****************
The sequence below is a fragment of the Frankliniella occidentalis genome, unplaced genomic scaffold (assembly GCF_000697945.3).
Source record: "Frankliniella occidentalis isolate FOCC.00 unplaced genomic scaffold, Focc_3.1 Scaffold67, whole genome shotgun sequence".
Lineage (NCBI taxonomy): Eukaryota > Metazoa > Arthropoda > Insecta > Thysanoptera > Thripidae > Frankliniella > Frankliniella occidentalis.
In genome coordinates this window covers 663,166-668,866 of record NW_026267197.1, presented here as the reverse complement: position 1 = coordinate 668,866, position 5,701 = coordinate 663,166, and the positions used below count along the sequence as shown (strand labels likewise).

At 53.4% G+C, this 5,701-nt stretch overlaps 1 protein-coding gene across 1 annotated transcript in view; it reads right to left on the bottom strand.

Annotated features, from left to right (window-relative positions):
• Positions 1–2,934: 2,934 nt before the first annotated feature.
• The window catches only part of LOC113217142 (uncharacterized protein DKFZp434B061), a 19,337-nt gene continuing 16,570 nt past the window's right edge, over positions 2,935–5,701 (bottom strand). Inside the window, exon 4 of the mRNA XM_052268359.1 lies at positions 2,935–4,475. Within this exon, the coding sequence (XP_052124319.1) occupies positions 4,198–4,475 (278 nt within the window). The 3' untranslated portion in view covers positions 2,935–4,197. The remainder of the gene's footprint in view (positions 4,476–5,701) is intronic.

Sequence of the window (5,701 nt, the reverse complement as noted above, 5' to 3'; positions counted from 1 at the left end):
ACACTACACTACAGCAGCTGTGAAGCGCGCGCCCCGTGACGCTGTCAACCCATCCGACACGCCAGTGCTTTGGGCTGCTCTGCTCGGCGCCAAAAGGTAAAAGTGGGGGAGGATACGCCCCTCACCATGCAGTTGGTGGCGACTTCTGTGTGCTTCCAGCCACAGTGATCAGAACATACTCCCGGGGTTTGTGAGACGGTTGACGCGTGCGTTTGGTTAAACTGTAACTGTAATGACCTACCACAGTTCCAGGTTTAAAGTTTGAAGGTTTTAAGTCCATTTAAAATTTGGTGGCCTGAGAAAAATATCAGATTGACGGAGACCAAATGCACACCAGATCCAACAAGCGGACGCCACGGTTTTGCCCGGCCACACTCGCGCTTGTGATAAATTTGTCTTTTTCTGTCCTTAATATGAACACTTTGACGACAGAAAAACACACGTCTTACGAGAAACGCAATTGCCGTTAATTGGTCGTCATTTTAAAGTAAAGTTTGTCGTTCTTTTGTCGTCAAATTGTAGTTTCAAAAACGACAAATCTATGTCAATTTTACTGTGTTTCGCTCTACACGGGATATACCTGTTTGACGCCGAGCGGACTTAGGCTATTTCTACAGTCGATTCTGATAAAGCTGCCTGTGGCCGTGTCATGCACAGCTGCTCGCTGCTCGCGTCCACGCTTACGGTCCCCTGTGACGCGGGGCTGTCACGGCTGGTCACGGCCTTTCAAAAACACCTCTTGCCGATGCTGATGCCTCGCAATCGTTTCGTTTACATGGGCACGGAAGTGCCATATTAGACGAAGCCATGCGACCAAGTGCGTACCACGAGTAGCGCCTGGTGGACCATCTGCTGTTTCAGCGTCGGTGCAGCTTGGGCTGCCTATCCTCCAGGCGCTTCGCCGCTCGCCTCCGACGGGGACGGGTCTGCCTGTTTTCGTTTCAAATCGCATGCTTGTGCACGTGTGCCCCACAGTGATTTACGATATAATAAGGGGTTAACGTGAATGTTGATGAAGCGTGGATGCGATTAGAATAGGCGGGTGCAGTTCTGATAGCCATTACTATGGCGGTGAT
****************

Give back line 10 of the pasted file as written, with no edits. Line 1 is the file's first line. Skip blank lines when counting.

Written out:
ACACTACACTACAGCAGCTGTGAAGCGCGCGCCCCGTGACGCTGTCAACCCATCCGACACGCCAGTGCTTTGGGCTGCTCTGCTCGGCGCCAAAAGGTAAAAGTGGGGGAGGATACGCCCCTCACCATGCAGTTGGTGGCGACTTCTGTGTGCTTCCAGCCACAGTGATCAGAACATACTCCCGGGGTTTGTGAGACGGTTGACGCGTGCGTTTGGTTAAACTGTAACTGTAATGACCTACCACAGTTCCAGGTTTAAAGTTTGAAGGTTTTAAGTCCATTTAAAATTTGGTGGCCTGAGAAAAATATCAGATTGACGGAGACCAAATGCACACCAGATCCAACAAGCGGACGCCACGGTTTTGCCCGGCCACACTCGCGCTTGTGATAAATTTGTCTTTTTCTGTCCTTAATATGAACACTTTGACGACAGAAAAACACACGTCTTACGAGAAACGCAATTGCCGTTAATTGGTCGTCATTTTAAAGTAAAGTTTGTCGTTCTTTTGTCGTCAAATTGTAGTTTCAAAAACGACAAATCTATGTCAATTTTACTGTGTTTCGCTCTACACGGGATATACCTGTTTGACGCCGAGCGGACTTAGGCTATTTCTACAGTCGATTCTGATAAAGCTGCCTGTGGCCGTGTCATGCACAGCTGCTCGCTGCTCGCGTCCACGCTTACGGTCCCCTGTGACGCGGGGCTGTCACGGCTGGTCACGGCCTTTCAAAAACACCTCTTGCCGATGCTGATGCCTCGCAATCGTTTCGTTTACATGGGCACGGAAGTGCCATATTAGACGAAGCCATGCGACCAAGTGCGTACCACGAGTAGCGCCTGGTGGACCATCTGCTGTTTCAGCGTCGGTGCAGCTTGGGCTGCCTATCCTCCAGGCGCTTCGCCGCTCGCCTCCGACGGGGACGGGTCTGCCTGTTTTCGTTTCAAATCGCATGCTTGTGCACGTGTGCCCCACAGTGATTTACGATATAATAAGGGGTTAACGTGAATGTTGATGAAGCGTGGATGCGATTAGAATAGGCGGGTGCAGTTCTGATAGCCATTACTATGGCGGTGAT